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Day 3: There Aren’t Supposed To Be Cacti Near The Ocean

Photo by Jill Replogle

The Tres Virgenes volcano.

Baja California Travel Blog

Read more about our travels on the peninsula.

CIUDAD CONSTITUCION, MX – As we head southeast from Guerrero Negro to Santa Rosalia, the climate gets drier and drier and the surrounding mountains get taller and taller. Oh, and now we have volcanoes, thankfully dormant.

One set is called the Tres Virgenes (Three Virgins). Can’t help but wonder if it was named after the sacrifices the indigenous performed at the base.

After crossing over a mountain pass, we dramatically drop down to the Sea of Cortez. Amazing how different it is from the Pacific Ocean: much bluer, much clearer and much calmer. I’m also told it’s much warmer, something I will have to test on the return trip.

And there are cacti all along the coastline, leading right up to the water’s edge. That took some getting used to…

The Sea of Cortez also has a seemingly endless string of islands that run parallel to Baja California. Is this what the Greek Isles look like, sans the blinding white buildings? I will have to find out for myself one day.

The entrance to Santa Rosalia looks like something out of a Hollywood director’s vision of an industrial wasteland, with large mines carving into the mountainside. But keep driving, because once you reach the center of town, it feels like you've left Mexico. While most buildings at the center of Mexican towns are built from concrete blocks, wood was the material of choice here.

It makes for a much more intimate feel: the buildings are smaller, seemingly crammed together.

Photo by Jill Replogle

The Sea of Cortez on the eastern side of the Baja California peninsula.

After a quick lunch at a taco stand, we head south and fuel up at the town of Mulegé. A debate ensues with reporter Jill Replogle, who wants to drive the unpaved mountain pass to Scorpion Bay. I want to stay on the paved road, which adds several hours to the trip. I must finally be getting responsible in my old age.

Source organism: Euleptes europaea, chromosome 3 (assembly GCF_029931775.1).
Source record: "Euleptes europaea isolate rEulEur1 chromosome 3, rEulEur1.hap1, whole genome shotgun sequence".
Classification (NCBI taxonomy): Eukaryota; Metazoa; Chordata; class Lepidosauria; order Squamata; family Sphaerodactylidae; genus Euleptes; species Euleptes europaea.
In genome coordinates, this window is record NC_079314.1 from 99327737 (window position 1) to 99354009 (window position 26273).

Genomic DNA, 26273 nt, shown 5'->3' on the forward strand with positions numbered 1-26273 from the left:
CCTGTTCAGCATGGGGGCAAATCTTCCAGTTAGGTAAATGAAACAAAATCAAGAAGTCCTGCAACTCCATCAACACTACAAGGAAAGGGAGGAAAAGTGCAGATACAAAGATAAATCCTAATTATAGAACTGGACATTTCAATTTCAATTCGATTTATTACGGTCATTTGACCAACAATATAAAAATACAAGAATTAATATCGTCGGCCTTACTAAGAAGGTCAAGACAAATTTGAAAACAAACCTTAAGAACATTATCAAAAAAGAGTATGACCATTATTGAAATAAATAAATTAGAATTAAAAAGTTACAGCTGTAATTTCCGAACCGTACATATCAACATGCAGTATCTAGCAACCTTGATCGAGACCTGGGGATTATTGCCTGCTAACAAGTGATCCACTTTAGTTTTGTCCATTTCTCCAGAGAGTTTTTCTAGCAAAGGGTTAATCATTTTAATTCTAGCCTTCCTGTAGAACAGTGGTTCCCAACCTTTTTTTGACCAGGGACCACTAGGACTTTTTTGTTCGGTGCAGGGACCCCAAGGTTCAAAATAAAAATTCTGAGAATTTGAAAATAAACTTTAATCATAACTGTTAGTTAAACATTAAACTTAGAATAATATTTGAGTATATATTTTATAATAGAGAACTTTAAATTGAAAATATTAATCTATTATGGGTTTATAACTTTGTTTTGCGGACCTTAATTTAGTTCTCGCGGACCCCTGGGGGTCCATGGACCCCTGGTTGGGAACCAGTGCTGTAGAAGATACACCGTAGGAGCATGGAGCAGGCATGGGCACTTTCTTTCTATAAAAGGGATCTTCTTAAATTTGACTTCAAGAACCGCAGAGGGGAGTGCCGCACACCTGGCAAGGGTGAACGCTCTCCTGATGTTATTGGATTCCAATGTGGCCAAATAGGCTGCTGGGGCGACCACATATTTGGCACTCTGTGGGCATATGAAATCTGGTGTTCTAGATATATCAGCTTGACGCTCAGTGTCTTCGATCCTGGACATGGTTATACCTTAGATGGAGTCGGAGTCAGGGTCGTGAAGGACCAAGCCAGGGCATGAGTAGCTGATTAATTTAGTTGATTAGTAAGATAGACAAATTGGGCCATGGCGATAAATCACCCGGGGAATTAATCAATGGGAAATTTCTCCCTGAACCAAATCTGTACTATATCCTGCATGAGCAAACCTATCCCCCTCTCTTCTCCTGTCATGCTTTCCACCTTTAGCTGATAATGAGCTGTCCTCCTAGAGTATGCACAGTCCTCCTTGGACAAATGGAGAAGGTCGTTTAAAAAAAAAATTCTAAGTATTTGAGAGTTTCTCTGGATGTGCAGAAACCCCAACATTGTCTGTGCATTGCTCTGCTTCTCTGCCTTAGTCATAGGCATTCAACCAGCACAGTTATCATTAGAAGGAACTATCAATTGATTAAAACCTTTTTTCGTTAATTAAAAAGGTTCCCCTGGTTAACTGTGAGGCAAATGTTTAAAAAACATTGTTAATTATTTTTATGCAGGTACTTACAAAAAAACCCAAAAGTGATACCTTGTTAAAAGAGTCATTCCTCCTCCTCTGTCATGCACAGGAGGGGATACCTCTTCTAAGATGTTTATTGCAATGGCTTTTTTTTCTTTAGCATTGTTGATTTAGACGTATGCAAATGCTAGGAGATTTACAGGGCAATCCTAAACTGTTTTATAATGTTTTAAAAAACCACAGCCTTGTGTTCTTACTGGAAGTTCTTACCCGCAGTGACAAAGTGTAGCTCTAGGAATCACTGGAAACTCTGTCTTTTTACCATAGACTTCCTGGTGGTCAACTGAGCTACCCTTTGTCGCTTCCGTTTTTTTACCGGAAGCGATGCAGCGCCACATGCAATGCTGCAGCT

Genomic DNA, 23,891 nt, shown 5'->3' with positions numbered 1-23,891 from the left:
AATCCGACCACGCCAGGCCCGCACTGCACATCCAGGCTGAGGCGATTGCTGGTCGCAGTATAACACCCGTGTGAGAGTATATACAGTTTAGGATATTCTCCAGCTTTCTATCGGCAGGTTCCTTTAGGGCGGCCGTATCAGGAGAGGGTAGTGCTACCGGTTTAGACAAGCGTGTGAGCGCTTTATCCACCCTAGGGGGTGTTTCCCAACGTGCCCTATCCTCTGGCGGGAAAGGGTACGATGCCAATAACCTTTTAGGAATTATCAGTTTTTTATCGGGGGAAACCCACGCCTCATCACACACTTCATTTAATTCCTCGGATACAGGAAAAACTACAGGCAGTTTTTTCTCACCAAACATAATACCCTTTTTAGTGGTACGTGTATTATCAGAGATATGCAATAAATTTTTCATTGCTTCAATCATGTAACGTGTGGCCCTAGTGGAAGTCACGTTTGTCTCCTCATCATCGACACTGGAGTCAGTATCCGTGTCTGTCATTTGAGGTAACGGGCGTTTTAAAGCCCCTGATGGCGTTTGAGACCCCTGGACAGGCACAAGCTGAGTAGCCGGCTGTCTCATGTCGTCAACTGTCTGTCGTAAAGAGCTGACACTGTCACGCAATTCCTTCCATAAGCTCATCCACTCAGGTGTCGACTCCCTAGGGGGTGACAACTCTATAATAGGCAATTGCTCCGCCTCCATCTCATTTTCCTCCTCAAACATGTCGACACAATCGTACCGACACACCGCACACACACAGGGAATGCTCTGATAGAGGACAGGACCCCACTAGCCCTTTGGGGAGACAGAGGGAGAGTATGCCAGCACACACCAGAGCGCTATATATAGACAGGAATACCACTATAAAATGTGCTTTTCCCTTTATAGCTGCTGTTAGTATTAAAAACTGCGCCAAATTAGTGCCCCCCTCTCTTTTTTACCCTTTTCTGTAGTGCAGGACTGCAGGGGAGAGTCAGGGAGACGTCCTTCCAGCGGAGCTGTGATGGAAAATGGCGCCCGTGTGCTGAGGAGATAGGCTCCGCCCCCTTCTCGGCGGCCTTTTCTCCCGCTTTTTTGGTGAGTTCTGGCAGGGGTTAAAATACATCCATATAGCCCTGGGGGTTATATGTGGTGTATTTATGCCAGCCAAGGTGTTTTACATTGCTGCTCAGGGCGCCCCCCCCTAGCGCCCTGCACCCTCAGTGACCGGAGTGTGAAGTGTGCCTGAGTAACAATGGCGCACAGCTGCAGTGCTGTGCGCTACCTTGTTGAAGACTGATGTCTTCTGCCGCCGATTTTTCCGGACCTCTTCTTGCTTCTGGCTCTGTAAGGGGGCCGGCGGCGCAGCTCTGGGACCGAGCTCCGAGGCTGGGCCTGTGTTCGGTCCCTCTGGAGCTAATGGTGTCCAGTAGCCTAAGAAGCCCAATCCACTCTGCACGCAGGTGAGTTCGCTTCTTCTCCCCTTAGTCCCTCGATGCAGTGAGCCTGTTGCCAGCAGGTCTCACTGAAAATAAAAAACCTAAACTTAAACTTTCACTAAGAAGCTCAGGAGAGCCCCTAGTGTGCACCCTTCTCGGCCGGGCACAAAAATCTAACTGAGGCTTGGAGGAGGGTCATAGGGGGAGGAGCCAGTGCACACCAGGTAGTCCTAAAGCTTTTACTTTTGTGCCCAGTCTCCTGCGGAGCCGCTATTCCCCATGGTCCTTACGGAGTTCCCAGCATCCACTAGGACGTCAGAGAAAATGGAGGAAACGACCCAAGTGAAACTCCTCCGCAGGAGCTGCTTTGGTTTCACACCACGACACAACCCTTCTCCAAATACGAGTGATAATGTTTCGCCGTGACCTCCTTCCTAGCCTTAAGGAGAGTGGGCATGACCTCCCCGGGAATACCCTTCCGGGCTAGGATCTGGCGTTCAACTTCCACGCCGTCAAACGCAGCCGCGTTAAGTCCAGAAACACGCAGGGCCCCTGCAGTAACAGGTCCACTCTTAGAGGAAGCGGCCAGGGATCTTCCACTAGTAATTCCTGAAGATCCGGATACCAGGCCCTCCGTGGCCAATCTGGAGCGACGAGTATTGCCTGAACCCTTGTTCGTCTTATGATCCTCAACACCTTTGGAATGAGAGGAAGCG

We decide to ask some locals before making a decision. At the PEMEX gas station, the attendant says it recently rained in the mountains and water may be running through the normally dry washes. He recommends talking to a bombero (firefighter) who frequents the road.

We go to the fire station, but our expert is not there. He’s up in the mountains, but a friendly colleague offers to help. First, he says it’s probably in bad shape. Then, he said it’s probably passable. Next, he said his dad just drove the road…in December.

Photo by Jose Luis Jiménez

One of many wooden buildings in downtown Santa Rosalia.

This reminded me of something my brother told me about his experiences stopping and asking someone for directions in Mexico: People have a hard time saying they don’t know, so they tend to give you an answer anyway.

Without a credible report on road conditions, we stay on the main highway and head south towards Loreto and ultimately on to the dusty town of Ciudad Constitución, another agricultural hub on the peninsula.

Along the way, we pass some incredible scenery. It inspired video journalist Katie Euphrat to shoot the moving landscape while standing through the sunroof. See the lengths journalist go through to get a story? And sorry boss, it was my idea. But I’m told it was well worth it.

We return to the Pacific Ocean side of the peninsula just at sunset. After a long day of driving, we went out for a quick dinner and off to bed.

Photo by Jill Replogle

Sunset on the outskirts of Ciudad Constitución.

We will be up before dawn to reach our final destination: Scorpion Bay. Like I said before, Jill’s a workaholic. I’m going to have to find a way to cure her of that.

Hasta mañana amigos…